CrossRef  |  PubMed  |  Direct Link  |  

Kalauni, S.K., S. Awale, Y. Tezuka, A.H. Banskota, T.Z. Linn and S. Kadota, 2004. Cassane and nor cassane type diterpenes of caesalpinia crista from Myanmar. J. Nat. Prod., 67: 1859-1863.
CrossRef  |  

Kalauni, S.K., S. Awale, Y. Tezuka, A.H. Banskota, T.Z. Linn and S. Kadota, 2005. New cassane-type diterpenes of Caesalpinia crista from Myanmar. Chem. Pharm. Bull., 53: 214-218.
CrossRef  |  PubMed  |  

Kalauni, S.K., S. Awale, Y. Tezuka, A.H. Banskota, T.Z. Linn and S. Kadota, 2005. Methyl migrated cassane-type furanoditerpenes of Caesalpinia crista from Myanmar. Chem. Pharm. Bull., 53: 1300-1304.
CrossRef  |  PubMed  |  

Karim, A., M.N. Sohail, S. Munir and S. Sattar, 2011. Pharmacology and phytochemistry of Pakistani herbs and herbal drugs used for treatment of diabetes. Int. J. Pharmacol., 7: 419-439.
CrossRef  |  

Kaul, S. and S. Dwivedi, 2010. Indigenous ayurvedic knowledge of some species in the treatment of human diseases and disorders. Int. J. Pharm. Life Sci., 1: 44-49.
Direct Link  |  

Kshirsagar, S.N., 2011. Nootropic activity of dried seed kernels of Caesalpinia crista Linn. against scopolamine induced amnesia in mice. Int. J. Pharm. Technol. Res., 3: 104-109.
Direct Link  |  

Kumar, T. and K.S. Chandrashekar, 2011. Bauhinia purpurea Linn.: A review of its ethnobotany, phytochemical and pharmacological profile. Res. J. Med. Plant, 5: 420-431.
CrossRef  |  Direct Link  |  

Kumara, N., 2001. Identification of strategies to improve research on medicinal plants used in Sri Lanka. WHO Symposium, University of Ruhuna, Galle, Sri Lanka.

Lee, S.E., H.J. Hwang, J.S. Ha, H.S. Jeong and J.H. Kim, 2003. Screening of medicinal plant extracts for antioxidant activity. Life Sci., 73: 167-179.
CrossRef  |  PubMed  |  Direct Link  |  

Linn, T.Z., S. Awale, Y. Tezuka, A.H. Banskota and S.K. Kalauni et al., 2005. Cassane- and norcassane-type diterpenes from Caesalpinia crista of indonesia and their antimalarial activity against the growth of Plasmodium falciparum. J. Nat. Prod., 68: 706-710.
CrossRef  |  

Mandal, S., B. Hazra, R. Sarkar, S. Biswas and N. Mandal, 2010. Assessment of the antioxidant and reactive oxygen species scavenging activity of methanolic extract of Caesalpinia crista leaf. Evidence Based Complimentary Altern. Med., 2011: 11-11.
CrossRef  |  Direct Link  |  

McPherson, D.D., G.A. Cordell, D.D. Soejarto, J.M. Pizzuto and H.H.S. Fong, 1983. Peltogynoids and homoisoflavonoids from Caesalpinia pulcherrima. Phytochemistry, 22: 2835-2838.
CrossRef  |  Direct Link  |  

McPherson, D.D., T.T. Che, G.A. Cordell, D.D. Soejarto, J.M. Pezzuto and H.H.S. Fong, 1985. Diterpenoids from Caesalpinia pulcherrima. Phytochemistry, 25: 167-170.
CrossRef  |  

Patel, S.S., N.K. Verma, C. Chatterjee and K. Gauthaman, 2010. Screening of Caesalpinia pulcherrima Linn flowers for analgesic and anti-inflammatory activities. Int. J. Applied Res. Nat. Prod., 3: 1-5.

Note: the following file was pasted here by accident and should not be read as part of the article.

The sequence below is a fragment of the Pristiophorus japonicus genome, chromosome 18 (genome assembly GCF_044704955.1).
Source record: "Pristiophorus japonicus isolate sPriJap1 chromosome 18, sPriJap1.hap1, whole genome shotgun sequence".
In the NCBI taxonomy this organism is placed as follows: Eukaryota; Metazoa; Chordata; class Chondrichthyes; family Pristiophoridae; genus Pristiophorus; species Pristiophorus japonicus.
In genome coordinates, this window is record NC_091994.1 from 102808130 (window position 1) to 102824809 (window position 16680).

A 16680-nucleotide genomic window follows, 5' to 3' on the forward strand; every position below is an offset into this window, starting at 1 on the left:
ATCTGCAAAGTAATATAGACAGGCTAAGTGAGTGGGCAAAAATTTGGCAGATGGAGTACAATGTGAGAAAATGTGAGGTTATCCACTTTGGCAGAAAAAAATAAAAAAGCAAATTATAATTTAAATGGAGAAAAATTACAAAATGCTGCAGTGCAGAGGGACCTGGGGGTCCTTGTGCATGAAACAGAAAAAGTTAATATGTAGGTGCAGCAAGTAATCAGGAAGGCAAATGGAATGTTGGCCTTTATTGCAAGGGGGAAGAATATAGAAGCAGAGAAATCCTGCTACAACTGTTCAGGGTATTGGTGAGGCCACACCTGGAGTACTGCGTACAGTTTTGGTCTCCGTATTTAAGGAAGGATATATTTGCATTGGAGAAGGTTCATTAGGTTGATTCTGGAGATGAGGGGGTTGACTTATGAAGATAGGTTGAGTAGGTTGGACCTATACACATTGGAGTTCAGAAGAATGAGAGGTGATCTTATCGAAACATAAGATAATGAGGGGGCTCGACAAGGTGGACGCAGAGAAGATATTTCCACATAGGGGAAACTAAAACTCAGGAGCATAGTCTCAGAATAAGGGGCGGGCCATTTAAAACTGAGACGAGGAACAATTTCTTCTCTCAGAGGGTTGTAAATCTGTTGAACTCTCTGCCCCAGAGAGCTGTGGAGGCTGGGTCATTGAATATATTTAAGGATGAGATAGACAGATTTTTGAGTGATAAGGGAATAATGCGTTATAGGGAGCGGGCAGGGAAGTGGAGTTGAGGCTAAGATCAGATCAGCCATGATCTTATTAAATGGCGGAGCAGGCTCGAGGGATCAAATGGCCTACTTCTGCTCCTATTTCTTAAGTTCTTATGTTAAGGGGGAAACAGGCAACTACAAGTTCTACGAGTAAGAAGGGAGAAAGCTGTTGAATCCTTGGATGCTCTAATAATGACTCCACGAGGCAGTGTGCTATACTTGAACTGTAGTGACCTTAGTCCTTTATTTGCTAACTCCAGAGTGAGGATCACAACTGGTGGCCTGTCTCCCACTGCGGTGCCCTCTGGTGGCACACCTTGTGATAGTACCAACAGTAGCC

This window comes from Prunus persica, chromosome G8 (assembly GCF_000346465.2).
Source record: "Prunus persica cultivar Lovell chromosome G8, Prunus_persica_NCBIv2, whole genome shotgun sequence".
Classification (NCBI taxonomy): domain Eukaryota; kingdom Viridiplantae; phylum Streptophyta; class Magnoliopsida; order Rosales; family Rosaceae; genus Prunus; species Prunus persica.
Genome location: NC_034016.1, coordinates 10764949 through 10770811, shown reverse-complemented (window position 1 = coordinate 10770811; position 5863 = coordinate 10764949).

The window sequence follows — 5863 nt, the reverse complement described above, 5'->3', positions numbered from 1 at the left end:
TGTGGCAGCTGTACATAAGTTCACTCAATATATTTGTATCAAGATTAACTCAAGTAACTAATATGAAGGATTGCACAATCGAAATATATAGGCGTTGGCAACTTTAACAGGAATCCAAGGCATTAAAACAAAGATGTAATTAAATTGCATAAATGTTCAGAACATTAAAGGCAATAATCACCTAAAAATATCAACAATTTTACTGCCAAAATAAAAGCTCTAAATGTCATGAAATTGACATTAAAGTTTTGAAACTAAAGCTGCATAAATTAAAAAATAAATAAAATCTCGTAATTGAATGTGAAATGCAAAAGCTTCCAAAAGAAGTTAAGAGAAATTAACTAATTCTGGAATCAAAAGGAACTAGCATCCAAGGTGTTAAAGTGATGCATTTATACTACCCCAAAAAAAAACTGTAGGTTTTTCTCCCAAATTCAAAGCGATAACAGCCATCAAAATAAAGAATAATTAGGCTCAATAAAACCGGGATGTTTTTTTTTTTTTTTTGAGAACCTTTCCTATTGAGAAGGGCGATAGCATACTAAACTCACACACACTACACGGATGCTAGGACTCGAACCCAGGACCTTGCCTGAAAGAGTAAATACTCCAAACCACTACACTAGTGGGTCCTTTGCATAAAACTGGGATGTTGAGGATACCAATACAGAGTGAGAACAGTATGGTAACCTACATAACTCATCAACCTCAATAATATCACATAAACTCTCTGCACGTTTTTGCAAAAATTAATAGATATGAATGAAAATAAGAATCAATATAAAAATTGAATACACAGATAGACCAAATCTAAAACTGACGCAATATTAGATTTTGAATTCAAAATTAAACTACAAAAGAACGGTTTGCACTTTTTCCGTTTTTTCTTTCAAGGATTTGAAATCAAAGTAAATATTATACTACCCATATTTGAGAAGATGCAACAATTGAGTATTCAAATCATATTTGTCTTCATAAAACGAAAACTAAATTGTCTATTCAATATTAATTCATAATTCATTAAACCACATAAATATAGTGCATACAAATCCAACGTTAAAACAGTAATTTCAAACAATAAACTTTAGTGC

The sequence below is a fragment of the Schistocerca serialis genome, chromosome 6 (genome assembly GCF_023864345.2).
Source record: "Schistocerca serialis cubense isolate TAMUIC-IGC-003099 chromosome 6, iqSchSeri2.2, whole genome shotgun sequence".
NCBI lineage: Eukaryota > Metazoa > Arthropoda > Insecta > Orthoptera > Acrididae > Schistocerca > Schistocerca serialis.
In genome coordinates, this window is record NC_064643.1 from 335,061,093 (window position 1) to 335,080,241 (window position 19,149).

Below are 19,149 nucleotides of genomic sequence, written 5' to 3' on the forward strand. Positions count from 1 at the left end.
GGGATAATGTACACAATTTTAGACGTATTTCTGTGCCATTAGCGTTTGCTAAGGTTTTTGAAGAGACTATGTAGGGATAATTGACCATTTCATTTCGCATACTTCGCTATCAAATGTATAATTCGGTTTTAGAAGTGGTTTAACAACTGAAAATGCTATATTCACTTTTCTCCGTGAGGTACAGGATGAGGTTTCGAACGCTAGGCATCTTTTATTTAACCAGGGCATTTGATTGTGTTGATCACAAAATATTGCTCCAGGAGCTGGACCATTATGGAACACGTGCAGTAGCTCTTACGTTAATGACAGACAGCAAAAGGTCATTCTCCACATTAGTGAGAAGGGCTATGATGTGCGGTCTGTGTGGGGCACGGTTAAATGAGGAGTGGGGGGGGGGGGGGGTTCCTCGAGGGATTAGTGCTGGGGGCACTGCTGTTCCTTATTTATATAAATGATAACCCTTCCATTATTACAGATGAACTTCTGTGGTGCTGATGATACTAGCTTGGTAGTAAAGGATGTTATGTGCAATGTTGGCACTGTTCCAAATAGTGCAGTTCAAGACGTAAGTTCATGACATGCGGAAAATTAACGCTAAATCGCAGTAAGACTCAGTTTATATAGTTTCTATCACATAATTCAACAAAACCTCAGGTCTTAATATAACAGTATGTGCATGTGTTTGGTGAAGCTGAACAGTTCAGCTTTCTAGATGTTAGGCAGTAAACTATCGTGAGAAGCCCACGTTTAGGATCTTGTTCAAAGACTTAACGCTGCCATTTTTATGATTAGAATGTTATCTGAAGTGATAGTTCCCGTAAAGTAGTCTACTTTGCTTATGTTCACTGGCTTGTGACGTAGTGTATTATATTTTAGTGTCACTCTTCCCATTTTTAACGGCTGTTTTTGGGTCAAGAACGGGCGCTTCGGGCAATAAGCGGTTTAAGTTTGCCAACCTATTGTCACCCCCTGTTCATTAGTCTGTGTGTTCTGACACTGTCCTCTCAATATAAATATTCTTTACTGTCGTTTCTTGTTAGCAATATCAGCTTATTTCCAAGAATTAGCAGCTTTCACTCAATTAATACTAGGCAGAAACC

Patil, A.D., A.J. Freyer, R.L. Webb, G. Zuber and R. Reichwein et al., 1997. Pulcherrimins A-D, novel diterpene dibenzoates from Caesalpinia pulcherrima with selective activity against DNA repair-deficient yeast mutants. Tetrahedron, 53: 1583-1592.
CrossRef  |  

Ragasa, C.Y., J.G. Hofilena and J.A. Rideout, 2002. New Furanoid Diterpenes from Caesalpinia pulcherrima. J. Nat. Prod., 65: 1107-1110.
CrossRef  |  Direct Link  |  

Saluja, M.S., B.Sangameswaran, A. Sharma, N. Manocha and A. Husain, 2010. Analgesic and antiinflammatory activity of a marketed Poly Herbal Formulation (PHF). Int. J. Pharma. Prof. Res., Vol. 1

Samy, R.P., P.N. Pushparaj and P. Gopalakrishnakone, 2008. A compilation of bioactive compounds from ayurveda. Bioinformation, 3: 100-110.
Direct Link  |  

Satnami, D.K. and R.N. Yadava, 2011. Potential phytochemical from Caesalpinia crista Linn. Res. J. Phytochem., 5: 22-31.
CrossRef  |  Direct Link  |  

Shukla, S., A. Mehta, J. John, S. Singh, P. Mehta and S.P. Vyas, 2009. Antioxidant activity and total phenolic content of ethanolic extract of Caesalpinia bonducella seeds. Food Chem. Toxicol., 47: 1848-1851.
CrossRef  |  Direct Link  |  

Shukla, S., A. Mehta, P. Mehta, S.P. Vyas, S. Shukla and V.K. Bajpai, 2010. Studies on anti inflammatory, antipyretic and analgesic properties of Caesalpinia bonducella F. seed oil in experimental animal models. Food Chem. Toxicol., 48: 61-64.
PubMed  |  

Sood, S., S. Bansal, A. Muthuraman, N.S. Gill and M. Bali, 2009. Therapeutic potential of Citrus medica L. peel extract in carrageenan induced inflammatory pain in rat. Res. J. Med. Plant, 3: 123-133.
CrossRef  |  Direct Link  |  

Srinivas, K.V.N.S., Y.K. Rao, I. Mahender, B. Das, K.V.S.R. Krishna, K.H. Kishore and U.S.N. Murty, 2003. Flavanoids from Caesalpinia pulcherrima. Phytochemistry, 63: 789-793.
CrossRef  |  

Wetwitayaklung, P., T. Phaechamud and S. Keokitichai, 2005. The antioxidant activity of Caesalpinia sappan L. heartwood in various ages. Naresuan Univ. J., 13: 43-52.
Direct Link  |  

Yadav, P.P., R. Maurya, J. Sarkar, A. Arora and S. Kanojiya et al., 2009. Cassane diterpenes from Caesalpinia bonduc. Phytochemistry, 70: 256-261.
CrossRef  |  PubMed  |  

©  2019 Science Alert. All Rights Reserved
Fulltext PDF References Abstract